Drugs damage the brain
People use drugs for many reasons: they want to feel good, stop feeling bad, or perform better in school or at work, or they are curious because others are doing it and they want to fit in. The last reason is very common among teens.
Drugs excite the parts of the brain that make you feel good. But after you take a drug for a while, the feel-good parts of your brain get used to it. Then you need to take more of the drug to get the same good feeling. Soon, your brain and body must have the drug just to feel normal. You feel sick, awful, anxious, and irritable without the drug. You no longer have the good feelings that you had when you first used the drug. This is true if you use illicit drugs or if you misuse prescription drugs.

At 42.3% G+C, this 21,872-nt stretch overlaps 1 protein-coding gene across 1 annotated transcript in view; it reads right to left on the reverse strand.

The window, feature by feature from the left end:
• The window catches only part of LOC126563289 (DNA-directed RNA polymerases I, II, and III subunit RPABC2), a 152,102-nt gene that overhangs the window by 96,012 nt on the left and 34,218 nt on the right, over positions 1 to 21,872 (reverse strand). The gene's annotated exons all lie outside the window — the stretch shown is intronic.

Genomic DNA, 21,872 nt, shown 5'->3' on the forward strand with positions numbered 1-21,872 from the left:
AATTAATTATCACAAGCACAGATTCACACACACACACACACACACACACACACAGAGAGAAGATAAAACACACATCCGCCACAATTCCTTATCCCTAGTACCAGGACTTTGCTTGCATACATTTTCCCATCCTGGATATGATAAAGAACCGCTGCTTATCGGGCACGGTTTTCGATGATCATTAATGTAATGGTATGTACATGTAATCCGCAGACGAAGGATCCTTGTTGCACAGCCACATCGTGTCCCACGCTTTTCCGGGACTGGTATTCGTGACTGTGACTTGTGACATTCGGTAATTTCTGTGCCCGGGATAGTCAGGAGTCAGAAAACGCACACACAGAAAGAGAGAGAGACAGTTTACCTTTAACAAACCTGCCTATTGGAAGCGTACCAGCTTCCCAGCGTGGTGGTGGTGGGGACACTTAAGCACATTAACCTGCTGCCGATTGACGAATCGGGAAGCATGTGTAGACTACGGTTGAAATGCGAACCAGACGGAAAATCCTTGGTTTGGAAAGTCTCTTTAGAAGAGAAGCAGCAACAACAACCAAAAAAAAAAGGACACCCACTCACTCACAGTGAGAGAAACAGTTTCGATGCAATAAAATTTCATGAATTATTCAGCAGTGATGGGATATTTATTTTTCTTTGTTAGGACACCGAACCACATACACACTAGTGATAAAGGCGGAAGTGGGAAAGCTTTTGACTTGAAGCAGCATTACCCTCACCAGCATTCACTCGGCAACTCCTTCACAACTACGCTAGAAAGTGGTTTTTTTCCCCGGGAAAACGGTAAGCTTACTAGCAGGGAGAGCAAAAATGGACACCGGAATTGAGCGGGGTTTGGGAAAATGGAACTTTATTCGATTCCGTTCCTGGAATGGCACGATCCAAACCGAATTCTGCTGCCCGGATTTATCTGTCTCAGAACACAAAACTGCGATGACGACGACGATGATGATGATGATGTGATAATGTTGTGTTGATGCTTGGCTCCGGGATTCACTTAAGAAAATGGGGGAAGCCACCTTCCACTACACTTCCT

Misuse includes taking a drug differently than how your doctor tells you to (taking more or crushing pills to "shoot up" or snort), taking someone else prescription, or taking it just to get “high.”
Drug use can start to escape—but it can quickly make your life worse. Besides just not feeling well, different drugs can affect your brain and body in many ways.
Listen to the Podcast by Idriss Hassan here
Article produced in the framework of the RadioLit project, managed by African Media Association and funded by the US Embassy Malta, through the JuliaTaft Refugee Fund.